Is there such a thing as clean coal
The abundance of coal makes it the most logical choice for energy independence, however the impact of coal on greenhouse gas emissions makes it a troublesome choice. The United States has more coal than the rest of the world has oil, with enough coal underground to provide energy for 200 to 300 years, compared with roughly 100 years of oil. We’re not going to break away quickly and easily from our coal habit, with more than 600 coal powered plants in the United States, and roughly half of our energy coming from this source.
Coal is becoming an increasingly contentious issue among environmental and energy factions, but with this abundance, it’s going to be frankly impossible to put a close on this energy source. Coal is troublesome because of the sulfur and nitrogen that are released as it burns – combining with water in the atmosphere to form acid rain. Microscopic coal particulates are also released into the air, which is an issue for human health because it can lead to asthma and other respiratory diseases. And, there’s the issue of carbon emissions, so called greenhouse gases, that are contributing to the warming of our planet. All three of these issues must be addressed if we’re going to make coal a more sustainable energy source.
Coal found in the eastern United States can contain as much as 10 percent of sulfur, while western coal is cleaner with less than 1 percent. In order to rid coal of this acid-making matter, it needs to be cleaned. One step is pre-processing plants that crush coal and put it through a water bath where the coal floats and the sulfur particles sink. It also takes scrubbers in the smoke stacks of power plants to bind to the remaining and combusted sulfur and eliminate it before it can escape into the air.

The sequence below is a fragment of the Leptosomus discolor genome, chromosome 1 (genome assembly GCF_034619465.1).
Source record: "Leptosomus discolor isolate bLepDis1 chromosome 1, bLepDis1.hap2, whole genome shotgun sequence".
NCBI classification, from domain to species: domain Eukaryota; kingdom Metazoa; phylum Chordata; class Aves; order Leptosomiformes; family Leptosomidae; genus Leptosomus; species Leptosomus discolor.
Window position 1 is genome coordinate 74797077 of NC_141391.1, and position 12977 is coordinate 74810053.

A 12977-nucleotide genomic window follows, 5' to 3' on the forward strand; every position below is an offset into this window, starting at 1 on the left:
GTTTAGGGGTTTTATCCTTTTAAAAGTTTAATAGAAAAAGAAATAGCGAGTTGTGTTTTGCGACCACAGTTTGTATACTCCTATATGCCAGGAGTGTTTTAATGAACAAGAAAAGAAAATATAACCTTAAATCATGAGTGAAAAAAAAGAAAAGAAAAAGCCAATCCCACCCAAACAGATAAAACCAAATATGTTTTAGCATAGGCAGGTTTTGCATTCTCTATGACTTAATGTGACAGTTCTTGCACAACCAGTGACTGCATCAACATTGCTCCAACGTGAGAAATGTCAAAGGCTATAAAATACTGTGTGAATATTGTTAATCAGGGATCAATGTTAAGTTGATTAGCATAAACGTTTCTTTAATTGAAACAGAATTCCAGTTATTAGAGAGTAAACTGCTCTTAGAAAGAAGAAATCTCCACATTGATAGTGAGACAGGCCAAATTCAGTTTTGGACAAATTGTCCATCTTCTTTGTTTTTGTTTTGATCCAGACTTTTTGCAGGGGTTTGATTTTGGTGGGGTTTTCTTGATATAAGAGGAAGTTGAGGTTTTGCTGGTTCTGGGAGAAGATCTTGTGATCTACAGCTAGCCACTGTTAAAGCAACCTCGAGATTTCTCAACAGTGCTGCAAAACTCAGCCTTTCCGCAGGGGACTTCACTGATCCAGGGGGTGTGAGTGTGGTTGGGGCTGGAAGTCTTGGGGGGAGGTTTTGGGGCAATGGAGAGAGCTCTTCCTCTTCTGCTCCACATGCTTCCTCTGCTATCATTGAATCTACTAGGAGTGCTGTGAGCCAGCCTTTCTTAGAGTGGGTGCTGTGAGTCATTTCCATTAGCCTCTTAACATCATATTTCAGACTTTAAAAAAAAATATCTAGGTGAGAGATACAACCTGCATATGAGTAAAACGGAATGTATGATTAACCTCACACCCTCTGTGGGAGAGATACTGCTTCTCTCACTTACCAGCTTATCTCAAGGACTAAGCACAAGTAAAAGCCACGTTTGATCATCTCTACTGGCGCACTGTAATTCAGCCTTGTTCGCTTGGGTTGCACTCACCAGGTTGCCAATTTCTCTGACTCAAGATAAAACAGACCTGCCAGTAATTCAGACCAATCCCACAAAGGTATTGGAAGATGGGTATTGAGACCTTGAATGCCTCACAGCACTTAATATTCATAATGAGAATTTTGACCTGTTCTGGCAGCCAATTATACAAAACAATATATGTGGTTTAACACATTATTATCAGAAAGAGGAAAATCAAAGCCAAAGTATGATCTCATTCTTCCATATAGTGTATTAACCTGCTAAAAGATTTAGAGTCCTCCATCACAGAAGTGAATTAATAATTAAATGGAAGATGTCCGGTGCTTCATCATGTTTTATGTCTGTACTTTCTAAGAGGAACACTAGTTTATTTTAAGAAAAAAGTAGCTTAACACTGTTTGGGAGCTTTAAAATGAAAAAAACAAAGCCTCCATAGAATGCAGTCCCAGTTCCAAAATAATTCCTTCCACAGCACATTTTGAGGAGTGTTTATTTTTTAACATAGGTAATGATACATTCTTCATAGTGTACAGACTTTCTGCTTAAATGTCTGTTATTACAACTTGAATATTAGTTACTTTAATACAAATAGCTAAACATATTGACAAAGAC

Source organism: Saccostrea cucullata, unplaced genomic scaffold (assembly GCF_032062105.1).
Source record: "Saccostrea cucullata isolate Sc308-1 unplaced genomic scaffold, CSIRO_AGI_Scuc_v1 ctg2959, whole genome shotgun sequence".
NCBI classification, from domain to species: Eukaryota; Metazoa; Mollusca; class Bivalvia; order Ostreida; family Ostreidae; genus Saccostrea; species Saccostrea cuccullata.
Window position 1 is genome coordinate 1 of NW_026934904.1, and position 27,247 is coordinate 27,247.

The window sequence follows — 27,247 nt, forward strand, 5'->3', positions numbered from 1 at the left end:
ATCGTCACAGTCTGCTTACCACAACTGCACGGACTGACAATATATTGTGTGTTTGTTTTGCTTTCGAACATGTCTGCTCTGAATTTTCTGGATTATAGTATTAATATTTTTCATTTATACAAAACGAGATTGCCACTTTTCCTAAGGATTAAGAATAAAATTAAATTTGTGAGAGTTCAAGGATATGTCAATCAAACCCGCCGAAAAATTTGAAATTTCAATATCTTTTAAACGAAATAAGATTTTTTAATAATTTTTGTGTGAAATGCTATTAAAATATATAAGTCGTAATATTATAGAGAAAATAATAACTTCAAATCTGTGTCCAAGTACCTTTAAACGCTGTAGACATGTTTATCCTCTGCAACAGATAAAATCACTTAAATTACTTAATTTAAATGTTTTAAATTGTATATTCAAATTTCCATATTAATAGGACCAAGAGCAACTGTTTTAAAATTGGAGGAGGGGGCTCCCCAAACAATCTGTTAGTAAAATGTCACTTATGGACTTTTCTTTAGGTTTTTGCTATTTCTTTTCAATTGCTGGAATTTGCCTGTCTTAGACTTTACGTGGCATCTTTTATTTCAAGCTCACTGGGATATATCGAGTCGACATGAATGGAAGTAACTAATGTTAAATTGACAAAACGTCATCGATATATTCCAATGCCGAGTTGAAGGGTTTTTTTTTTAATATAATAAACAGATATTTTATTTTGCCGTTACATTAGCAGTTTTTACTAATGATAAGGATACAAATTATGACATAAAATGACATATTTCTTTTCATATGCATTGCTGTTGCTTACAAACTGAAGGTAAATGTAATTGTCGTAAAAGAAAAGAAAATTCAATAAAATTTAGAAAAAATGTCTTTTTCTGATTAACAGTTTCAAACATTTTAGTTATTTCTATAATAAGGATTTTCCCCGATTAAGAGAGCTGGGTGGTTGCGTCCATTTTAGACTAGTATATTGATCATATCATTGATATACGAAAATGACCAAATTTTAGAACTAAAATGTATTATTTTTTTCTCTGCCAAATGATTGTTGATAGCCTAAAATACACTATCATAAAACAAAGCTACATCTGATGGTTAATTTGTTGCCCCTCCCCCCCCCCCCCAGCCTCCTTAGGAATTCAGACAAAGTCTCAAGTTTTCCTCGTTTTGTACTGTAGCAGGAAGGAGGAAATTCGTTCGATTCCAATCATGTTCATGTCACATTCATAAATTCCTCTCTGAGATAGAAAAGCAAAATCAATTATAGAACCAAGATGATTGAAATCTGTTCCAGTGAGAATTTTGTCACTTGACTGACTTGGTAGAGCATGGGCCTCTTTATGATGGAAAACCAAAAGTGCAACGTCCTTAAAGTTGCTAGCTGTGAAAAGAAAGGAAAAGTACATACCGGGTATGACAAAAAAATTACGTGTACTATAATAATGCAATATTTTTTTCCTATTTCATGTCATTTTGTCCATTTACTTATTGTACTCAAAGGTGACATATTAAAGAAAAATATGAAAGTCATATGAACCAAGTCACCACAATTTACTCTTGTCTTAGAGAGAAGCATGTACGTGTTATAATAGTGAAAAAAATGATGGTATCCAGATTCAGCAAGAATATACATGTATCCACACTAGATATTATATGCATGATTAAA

The issue of nitrogen in coal, which combines with oxygen to for nitrogen oxide (NOx), causes visible brown clouds around our cities. To combat NOx, scientists have devised a two-stage combustion where smaller amounts of oxygen are introduced in relation to the amount of fuel, which makes it tough for the nitrogen to combine with oxygen to form NOx. This method has proven to reduce NOx by 50%.
Both of these steps have been improvements over how we burn coal to make energy, but they’re not good enough to call coal clean.
A more efficient means of stripping coal of contaminants is to turn it into gas. Blasting hot, but not burning, coal with steam turns it back to a mixture of component parts – carbon monoxide and hydrogen – both gases. These gases are then burned in turn to spin turbines at the first pass, and then the hot gas exhaust from this process can be channeled for second-stage energy generation by turning water into steam that turns another turbine.
One of the best outcomes of gasification is that scientists have come up with ways to strip more than 90 percent of the sulfur and dirt particles from coal through this process. The detailed diagram of the integrated gasification combined cycle (IGCC) power plant process below gives you a sense of the complexities of this process.
While gasification solves a few of the problems, there’s still the issue of carbon. Coal is the second leading source of carbon dioxide emissions in the United States, a key contributor to global warming. The prevailing answer to dealing with carbon dioxide emissions is called carbon sequestration, the process of pumping the carbon dioxide gas underground for long term storage. Carbon sequestration projects are now underway all around the world.
Our ability to store carbon underground with out any harmful side effects is still untested. Some scientists fear leakage through sils, the contamination of aquifers that might harm drinking water, and the potential for geological instability. The technical feasibility will take time and testing to fully understand.
What is Clean?
Even with all of these scientific advancements, coal is inherently a dirty energy source that needs to be mined, hauled and handled with biproducts such as ash and mercury to be dealt with after energy is extracted. When compared with harnessing the power of sun, wind or water, coal is definitely at a clean energy disadvantage.
Coal has thrived for decades because it is plentiful and cheap to burn. Efficiency hasn’t really factored into the process until recently, because we can no longer tolerate harmful practices that jeopardize the longevity of humankind’s existence on our planet. Now that all the costs of this energy source are becoming apparent, we’re going to need to break out all of our scientific and engineering skills to make coal cleaner even if it can’t be considered clean.